Court rulings in India[edit]

The operations of Gospel for Asia and Believers Church were scrutinised after Believers Church purchased a 2,268-acre (9.18 km2) rubber estate in Kerala, India.[31][32] Opponents claimed the church had diverted foreign funds to amass land for itself and for uses other than declared purposes.[33] It was further alleged that the rubber estate, which Believers Church purchased from Harrison's Malayalam, Ltd., was on government leasehold and therefore not saleable.[34] Hence, Believers Church was accused of illegally holding government land. At a later time, Harrison's Malayalam was accused of forging their land title, leading to continued debate about the legality of the sale.[35]

Former Ernakulam District Collector M.G. Rajamanickam, who was appointed as Government Special Officer to confiscate illegal and excess estate lands under the custody of various companies, had issued an order in May 2015, confiscating the 2,268 acre of land from Believers’ Church." However, the ruling has been appealed and now is further complicated by the local government's desire to build an airport on this estate, as reported by local news outfits.[36] However, it also was reported that "The government does not need permission from K P Yohannan to set up airport in the Cheruvally estate, BJP national executive member V Muraleedharan said."[37]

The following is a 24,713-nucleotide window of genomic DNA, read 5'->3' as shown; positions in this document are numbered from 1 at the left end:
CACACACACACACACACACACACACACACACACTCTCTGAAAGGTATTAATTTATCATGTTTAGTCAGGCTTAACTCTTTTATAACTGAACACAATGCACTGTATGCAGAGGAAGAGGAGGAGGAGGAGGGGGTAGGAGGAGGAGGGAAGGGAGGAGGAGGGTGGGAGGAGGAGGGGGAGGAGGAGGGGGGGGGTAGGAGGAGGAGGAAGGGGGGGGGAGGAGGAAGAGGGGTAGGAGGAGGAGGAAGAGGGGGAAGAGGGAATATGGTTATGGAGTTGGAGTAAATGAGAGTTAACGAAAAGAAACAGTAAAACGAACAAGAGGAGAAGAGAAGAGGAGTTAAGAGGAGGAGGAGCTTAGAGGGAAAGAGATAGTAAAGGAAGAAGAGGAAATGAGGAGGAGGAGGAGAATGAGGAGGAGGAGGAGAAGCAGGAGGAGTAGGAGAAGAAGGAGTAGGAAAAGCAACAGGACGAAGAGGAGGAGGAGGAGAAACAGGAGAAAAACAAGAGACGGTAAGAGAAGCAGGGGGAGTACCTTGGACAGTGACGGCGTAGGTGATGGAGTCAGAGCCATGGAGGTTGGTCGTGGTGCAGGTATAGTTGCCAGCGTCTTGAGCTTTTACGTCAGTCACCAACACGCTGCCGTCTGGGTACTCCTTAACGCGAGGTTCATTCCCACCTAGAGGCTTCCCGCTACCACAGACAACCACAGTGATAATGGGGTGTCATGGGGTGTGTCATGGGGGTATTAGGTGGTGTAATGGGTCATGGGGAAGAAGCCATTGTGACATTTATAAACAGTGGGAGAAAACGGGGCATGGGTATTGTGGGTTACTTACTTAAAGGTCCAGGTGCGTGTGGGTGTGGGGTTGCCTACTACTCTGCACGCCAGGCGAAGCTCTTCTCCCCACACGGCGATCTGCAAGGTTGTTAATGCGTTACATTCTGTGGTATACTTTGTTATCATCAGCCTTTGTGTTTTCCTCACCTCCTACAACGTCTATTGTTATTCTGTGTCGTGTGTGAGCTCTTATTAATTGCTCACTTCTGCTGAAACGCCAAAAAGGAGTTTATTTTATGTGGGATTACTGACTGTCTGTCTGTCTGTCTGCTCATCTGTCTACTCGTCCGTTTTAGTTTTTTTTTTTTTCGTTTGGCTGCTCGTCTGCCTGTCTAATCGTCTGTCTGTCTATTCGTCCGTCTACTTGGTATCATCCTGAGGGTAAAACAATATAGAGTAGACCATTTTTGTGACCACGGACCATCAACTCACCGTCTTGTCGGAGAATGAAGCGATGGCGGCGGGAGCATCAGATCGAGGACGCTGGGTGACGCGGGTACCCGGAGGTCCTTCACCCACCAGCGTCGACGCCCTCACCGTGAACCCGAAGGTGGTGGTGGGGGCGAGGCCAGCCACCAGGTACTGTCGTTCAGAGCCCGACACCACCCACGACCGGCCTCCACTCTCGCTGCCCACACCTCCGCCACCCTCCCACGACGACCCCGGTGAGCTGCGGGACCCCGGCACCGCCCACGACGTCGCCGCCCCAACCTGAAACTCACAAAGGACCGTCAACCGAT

Yohannan says that the claims were politically motivated and that the workings of Gospel for Asia and Believers Church are transparent.[38] Further, the rubber estate is an investment to help fund social services among underdeveloped communities[32][39] and not a personal land grab as opponents have claimed.

The controversies about the estate purchase have been cleared by the Kerala, India, High Court. The findings by Rajamanickam in his report were completely rejected by the court. The court came down heavily on the government and the officer for playing "robin hood" [40] with the owners of the estate. A long standing controversy for Believers Church comes to an end with a clean verdict from the high court of Kerala.[41][42]

U.S. Federal lawsuits[edit]

In 2017, there were two RICO anti-fraud lawsuits active against Gospel for Asia,[43] naming Yohannan and other Gospel for Asia leaders as defendants.[44] One of these lawsuits went to arbitration and the other was settled after three years in which both parties agreed that “all donations designated for use in the field were ultimately sent to the field.”[45] Gospel for Asia denies any wrongdoing.[46]


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  9. ^ a b c d e Bergunder, Michael (2008). The South Indian Pentecostal Movement in the Twentieth Century. Wm. B. Eerdmans Publishing. ISBN 978-0-8028-2734-0.
  10. ^ a b New Release Today, A Division of NRT Media Inc. “K.P. Yohannan Author Profile and Bibliography.” Archived 7 March 2016 at the Wayback Machine 1 September 2014. Retrieved 30 March 2016.
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  13. ^ Van Rheenen, Gailyn (1996). Missions: Biblical Foundations and Contemporary Strategies. Zondervan. ISBN 0-310-20809-2.
  14. ^ Philip, Shaju (17 June 2008). "An archbishop's spiritual factory". The Indian Express. Archived from the original on 7 May 2024. Retrieved 30 January 2012.
  15. ^ "BEC Faith and Beliefs". www.bec.org. Archived from the original on 25 November 2020. Retrieved 30 November 2020.